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Can the Retail Supply Chain Be Truly Prepared for Rollercoaster Sale Peaks?

Sep 2, 2015 2 min

Coping with changes in the rate of sale is a must in the current retail environment. With Black Friday, Cyber Monday and similar sale peaks putting huge pressure on the supply chain, the ability to predict and prepare effectively should be built as a standard practice to retail forecasting processes.

If you can catch it right and ride the sales, these peaks can be very profitable and, if positioned right, even more successful the year after. But, what if you’re one of the retailers that fail to forecast correctly and burdened with selling off excess inventory at a loss? It’s at times like these that expert systems like supply chain optimisation inventory solutions bring full value.

Typically humans react too quickly to changes and give too much weight to recent events even though they are probably well within the bounds of normal statistical distribution. The key to tackling these change situations effectively is to bring together statistical forecasting with human insight.

Having a solution that can map and predict these exceptional situations and present the data for effective manual checking and commenting enables supply chain teams to forecast far better. A good system gives a dispassionate overview of the situation, directly comparing recent and historical changes. In this context, managers can quickly make a judgement whether a change is ‘just one of those things’ or linked to specific external or internal factors and thereby plan for future occurrences.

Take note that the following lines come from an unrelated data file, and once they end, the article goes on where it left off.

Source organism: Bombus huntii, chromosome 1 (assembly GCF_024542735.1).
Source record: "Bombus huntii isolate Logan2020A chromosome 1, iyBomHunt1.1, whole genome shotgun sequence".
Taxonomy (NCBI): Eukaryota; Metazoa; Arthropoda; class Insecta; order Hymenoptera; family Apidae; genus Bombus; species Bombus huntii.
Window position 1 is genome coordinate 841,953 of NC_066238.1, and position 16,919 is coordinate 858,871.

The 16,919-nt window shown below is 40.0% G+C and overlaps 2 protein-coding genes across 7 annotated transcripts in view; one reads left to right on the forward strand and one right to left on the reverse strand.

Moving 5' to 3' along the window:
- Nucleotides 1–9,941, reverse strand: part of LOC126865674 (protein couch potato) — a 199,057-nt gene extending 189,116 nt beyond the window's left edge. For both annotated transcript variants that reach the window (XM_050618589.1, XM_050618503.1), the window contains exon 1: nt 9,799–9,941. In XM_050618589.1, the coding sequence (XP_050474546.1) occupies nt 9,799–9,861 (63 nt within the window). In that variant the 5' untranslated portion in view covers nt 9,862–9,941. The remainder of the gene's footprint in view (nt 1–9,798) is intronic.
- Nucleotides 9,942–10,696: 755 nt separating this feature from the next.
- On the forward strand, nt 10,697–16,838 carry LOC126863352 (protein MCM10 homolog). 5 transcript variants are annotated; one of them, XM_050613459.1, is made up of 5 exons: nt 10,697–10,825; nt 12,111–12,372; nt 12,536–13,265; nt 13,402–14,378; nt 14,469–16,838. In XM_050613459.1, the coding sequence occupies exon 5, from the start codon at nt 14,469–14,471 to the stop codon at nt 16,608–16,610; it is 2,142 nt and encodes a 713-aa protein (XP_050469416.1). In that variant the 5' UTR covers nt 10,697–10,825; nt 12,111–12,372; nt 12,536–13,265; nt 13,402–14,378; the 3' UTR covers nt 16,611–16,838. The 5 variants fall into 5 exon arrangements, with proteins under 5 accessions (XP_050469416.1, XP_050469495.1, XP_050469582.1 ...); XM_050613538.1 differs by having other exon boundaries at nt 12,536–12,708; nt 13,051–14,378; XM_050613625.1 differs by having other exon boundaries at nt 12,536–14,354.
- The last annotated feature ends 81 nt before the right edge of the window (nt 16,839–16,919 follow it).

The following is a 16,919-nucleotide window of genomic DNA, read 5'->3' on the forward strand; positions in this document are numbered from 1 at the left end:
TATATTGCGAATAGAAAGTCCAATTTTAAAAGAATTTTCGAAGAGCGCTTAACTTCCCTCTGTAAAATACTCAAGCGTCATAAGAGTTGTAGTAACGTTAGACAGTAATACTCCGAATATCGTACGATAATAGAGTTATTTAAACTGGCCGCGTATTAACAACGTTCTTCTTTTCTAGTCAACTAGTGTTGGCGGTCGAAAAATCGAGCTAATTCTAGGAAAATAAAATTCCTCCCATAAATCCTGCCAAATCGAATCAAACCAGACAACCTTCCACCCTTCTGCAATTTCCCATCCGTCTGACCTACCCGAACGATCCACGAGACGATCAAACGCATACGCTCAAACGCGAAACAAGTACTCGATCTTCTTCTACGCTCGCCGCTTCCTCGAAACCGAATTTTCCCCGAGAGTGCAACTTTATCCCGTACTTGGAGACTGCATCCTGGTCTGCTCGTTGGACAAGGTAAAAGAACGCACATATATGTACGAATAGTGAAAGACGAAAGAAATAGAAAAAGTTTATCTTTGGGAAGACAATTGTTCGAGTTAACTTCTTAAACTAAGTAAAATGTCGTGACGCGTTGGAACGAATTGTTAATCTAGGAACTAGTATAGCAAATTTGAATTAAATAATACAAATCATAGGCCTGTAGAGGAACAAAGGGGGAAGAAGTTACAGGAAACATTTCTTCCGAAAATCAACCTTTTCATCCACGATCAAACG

With the new world of multiple seasons and events, it’s critical that retailers develop a continuous planning process where demand and stock planning is seamlessly linked to supply chain capacity. Having that kind of capability enables the building of a stock allocation plan that can actually be fulfilled at reasonable cost. What’s more, with an agile system, different demand scenarios can be run to check whether the stock allocation and supply chain plan can support sales in extreme circumstances – and this can forestall disaster.

As demand uncertainty continues to grow, retailers that harness forecasting ability to optimise availability and inventory will benefit not only from exceptional customer service but also happy shareholders and owners.

Take a look at the first two parts of my series to find out more about successfully forecasting for promotions and new products.

Written by

Mikko Kärkkäinen

Mikko Kärkkäinen

Co-founder & Group Chief Executive Officer